– Rich Peverley: Where to play the speedy winger? Peverley has seen time on the second line, third line and fourth line (and the first if you want to count him taking one of Nathan Horton‘s shifts in Game 7 of the conference finals when Horton was banged up) in recent games. Peverley could continue to take some of Mark Recchi‘s shifts on the second line, or he could skate with Chris Kelly and Michael Ryder, as he did from late in the second period Saturday to the end of the contest. If and when Julien makes a move to get Shawn Thornton in the lineup at the expense of Tyler Seguin this series, the line of Kelly centering Peverley and Ryder would make sense.
Also, don’t rule out Peverley having a target on his back in Game 3. His two-handed slash to the back of Kevin Bieksa‘s knee didn’t go over well with Bieksa, his teammates or his coaches. Given the nature of the play, it shouldn’t have. Peverley really got away with one, and had he scored on his shot that followed the non-penalized slash, it would have looked even worse.
|Travel and fatigue are challenges, not excuses, for the down but not out Bruins||06.05.11 at 10:34 pm ET|
One thing is for certain, that five-hour plane ride that began early Sunday morning in Vancouver would’ve been a lot shorter if the Bruins had found a way to hold onto their 2-1 third-period lead in Game 2 Saturday night.
But the Bruins had no choice but to get on the 7 a.m. bus and catch their 8 a.m. (PT) flight back for Boston. At least it was a charter and at least it was a big plane so most everyone could catch up on sleep and relaxation.
“We’re not going to hide the fact that we don’t travel as much as they do,” Bruins coach Claude Julien said, referring to the fact that the Canucks basically head out on a lengthy road trip every time they don’t play at Rogers Arena. “They’re probably used to this more than we are. So I think it was important for us to really look at it in a way where we had to make it the best possible way for us.”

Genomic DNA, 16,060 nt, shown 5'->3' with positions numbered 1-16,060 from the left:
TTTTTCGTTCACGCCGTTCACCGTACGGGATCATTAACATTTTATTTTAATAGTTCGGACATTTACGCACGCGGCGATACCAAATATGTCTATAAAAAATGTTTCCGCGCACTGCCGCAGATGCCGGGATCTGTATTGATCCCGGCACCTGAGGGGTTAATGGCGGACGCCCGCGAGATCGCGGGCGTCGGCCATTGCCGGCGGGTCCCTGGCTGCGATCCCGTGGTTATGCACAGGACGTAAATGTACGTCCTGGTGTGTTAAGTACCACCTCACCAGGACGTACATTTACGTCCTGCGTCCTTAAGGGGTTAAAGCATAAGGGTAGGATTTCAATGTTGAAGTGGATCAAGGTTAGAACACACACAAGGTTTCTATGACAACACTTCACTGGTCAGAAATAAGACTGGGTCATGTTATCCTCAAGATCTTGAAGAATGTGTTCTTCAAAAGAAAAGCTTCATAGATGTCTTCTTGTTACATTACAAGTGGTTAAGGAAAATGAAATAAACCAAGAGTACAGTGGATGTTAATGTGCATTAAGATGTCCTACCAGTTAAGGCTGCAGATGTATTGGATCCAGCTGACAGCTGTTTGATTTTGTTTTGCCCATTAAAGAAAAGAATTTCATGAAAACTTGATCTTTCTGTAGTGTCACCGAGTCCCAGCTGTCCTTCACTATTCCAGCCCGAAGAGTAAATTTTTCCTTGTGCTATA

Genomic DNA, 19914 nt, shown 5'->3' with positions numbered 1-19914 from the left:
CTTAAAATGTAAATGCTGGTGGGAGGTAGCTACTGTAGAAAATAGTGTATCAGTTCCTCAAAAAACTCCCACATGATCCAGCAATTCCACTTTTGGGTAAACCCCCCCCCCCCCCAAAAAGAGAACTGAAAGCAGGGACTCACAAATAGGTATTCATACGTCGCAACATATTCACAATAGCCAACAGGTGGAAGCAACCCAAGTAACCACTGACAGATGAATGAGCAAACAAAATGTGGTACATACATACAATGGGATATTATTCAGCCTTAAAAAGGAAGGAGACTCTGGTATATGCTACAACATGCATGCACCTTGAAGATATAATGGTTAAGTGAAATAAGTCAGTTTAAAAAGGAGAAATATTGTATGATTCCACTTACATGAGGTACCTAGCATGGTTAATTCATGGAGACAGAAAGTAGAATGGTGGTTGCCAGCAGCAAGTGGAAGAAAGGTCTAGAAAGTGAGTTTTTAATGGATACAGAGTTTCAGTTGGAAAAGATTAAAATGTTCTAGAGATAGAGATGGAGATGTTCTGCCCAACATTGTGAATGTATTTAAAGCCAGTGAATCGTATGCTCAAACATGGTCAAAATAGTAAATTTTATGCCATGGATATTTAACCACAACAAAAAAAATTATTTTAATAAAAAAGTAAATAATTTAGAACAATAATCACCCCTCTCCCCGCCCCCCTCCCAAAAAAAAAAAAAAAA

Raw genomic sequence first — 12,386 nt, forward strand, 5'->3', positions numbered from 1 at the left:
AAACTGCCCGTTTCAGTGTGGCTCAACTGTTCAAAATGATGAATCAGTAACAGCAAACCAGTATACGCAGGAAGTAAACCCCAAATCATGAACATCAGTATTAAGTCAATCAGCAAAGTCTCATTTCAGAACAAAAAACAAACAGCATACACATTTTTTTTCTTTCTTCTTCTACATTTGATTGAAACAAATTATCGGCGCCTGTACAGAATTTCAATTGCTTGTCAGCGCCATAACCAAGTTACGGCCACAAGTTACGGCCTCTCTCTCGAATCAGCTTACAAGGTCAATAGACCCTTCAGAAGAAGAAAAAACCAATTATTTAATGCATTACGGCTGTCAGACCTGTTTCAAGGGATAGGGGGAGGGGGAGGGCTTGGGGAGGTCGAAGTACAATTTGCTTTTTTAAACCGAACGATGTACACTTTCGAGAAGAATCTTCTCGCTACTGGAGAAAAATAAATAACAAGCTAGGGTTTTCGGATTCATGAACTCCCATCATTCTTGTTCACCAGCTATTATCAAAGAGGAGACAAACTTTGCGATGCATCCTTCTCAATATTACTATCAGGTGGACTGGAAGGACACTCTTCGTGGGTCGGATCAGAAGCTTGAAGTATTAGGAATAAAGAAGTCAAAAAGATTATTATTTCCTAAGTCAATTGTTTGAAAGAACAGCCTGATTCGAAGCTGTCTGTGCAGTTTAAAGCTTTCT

When they beat Tampa Bay, 1-0, in Game 7 of the Eastern finals, Julien and the Bruins knew managing their travel would be nearly as important as solving Roberto Luongo. Julien wanted his team to leave Sunday morning so they could get back Sunday afternoon and get back on Eastern time ASAP, with Game 3 Monday night at 8 p.m. Read the rest of this entry »
Tim Thomas made one thing pretty clear Sunday.
He’s not about to change his aggressive approach in goal now.
The 2009 Vezina Trophy winner was outstanding in Game 1 and for most of Game 2 before allowing the game-tying goal with over 10 minutes left in regulation and a bizarre goal 11 seconds into overtime when he fell down chasing Alex Burrows.
Upon his arrival back in Boston Sunday afternoon at the Garden, Thomas was asked about whether he regrets his aggressive approach or plans on adjusting his tact in goal.
“I have a pretty good idea how to play goalie,” Thomas said at the beginning of the press conference. “I’m not going to take advice or suggestions at this time. I’m just going to keep playing the way I have.”
Following a five-hour flight back from Vancouver, Thomas and the rest of the Bruins came to the Garden briefly to check into their dressing room and fulfill a media obligation on the offday between Games 2 and 3 of the Stanley Cup finals.